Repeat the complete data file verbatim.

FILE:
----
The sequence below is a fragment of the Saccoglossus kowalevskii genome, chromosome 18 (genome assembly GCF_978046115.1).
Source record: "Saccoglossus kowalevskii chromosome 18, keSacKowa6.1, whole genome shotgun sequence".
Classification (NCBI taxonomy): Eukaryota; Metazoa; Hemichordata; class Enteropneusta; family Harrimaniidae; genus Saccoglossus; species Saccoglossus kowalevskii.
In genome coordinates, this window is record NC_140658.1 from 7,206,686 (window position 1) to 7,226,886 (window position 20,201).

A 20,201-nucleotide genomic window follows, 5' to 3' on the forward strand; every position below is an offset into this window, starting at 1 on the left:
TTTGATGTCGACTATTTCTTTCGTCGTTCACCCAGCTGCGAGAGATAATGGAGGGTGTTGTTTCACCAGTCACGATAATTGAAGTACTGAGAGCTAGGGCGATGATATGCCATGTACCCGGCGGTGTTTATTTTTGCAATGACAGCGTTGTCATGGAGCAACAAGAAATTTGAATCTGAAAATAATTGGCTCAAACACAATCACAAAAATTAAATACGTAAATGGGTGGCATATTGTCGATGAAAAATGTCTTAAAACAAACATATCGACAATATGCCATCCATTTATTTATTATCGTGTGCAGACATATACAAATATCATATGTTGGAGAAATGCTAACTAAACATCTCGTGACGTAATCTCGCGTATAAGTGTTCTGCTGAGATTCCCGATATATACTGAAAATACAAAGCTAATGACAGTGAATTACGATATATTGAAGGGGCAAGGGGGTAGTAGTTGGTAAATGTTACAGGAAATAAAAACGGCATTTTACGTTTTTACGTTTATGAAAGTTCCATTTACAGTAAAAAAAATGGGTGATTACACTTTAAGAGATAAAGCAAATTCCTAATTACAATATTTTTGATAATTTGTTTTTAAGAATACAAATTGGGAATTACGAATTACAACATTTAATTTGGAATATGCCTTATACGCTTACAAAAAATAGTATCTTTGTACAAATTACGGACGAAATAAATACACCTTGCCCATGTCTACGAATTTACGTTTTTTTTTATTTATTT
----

The sequence below is a fragment of the Saccoglossus kowalevskii genome, chromosome 18 (genome assembly GCF_978046115.1).
Source record: "Saccoglossus kowalevskii chromosome 18, keSacKowa6.1, whole genome shotgun sequence".
Classification (NCBI taxonomy): Eukaryota; Metazoa; Hemichordata; class Enteropneusta; family Harrimaniidae; genus Saccoglossus; species Saccoglossus kowalevskii.
In genome coordinates, this window is record NC_140658.1 from 7,206,686 (window position 1) to 7,226,886 (window position 20,201).

A 20,201-nucleotide genomic window follows, 5' to 3' on the forward strand; every position below is an offset into this window, starting at 1 on the left:
TTTGATGTCGACTATTTCTTTCGTCGTTCACCCAGCTGCGAGAGATAATGGAGGGTGTTGTTTCACCAGTCACGATAATTGAAGTACTGAGAGCTAGGGCGATGATATGCCATGTACCCGGCGGTGTTTATTTTTGCAATGACAGCGTTGTCATGGAGCAACAAGAAATTTGAATCTGAAAATAATTGGCTCAAACACAATCACAAAAATTAAATACGTAAATGGGTGGCATATTGTCGATGAAAAATGTCTTAAAACAAACATATCGACAATATGCCATCCATTTATTTATTATCGTGTGCAGACATATACAAATATCATATGTTGGAGAAATGCTAACTAAACATCTCGTGACGTAATCTCGCGTATAAGTGTTCTGCTGAGATTCCCGATATATACTGAAAATACAAAGCTAATGACAGTGAATTACGATATATTGAAGGGGCAAGGGGGTAGTAGTTGGTAAATGTTACAGGAAATAAAAACGGCATTTTACGTTTTTACGTTTATGAAAGTTCCATTTACAGTAAAAAAAATGGGTGATTACACTTTAAGAGATAAAGCAAATTCCTAATTACAATATTTTTGATAATTTGTTTTTAAGAATACAAATTGGGAATTACGAATTACAACATTTAATTTGGAATATGCCTTATACGCTTACAAAAAATAGTATCTTTGTACAAATTACGGACGAAATAAATACACCTTGCCCATGTCTACGAATTTACGTTTTTTTTTATTTATTT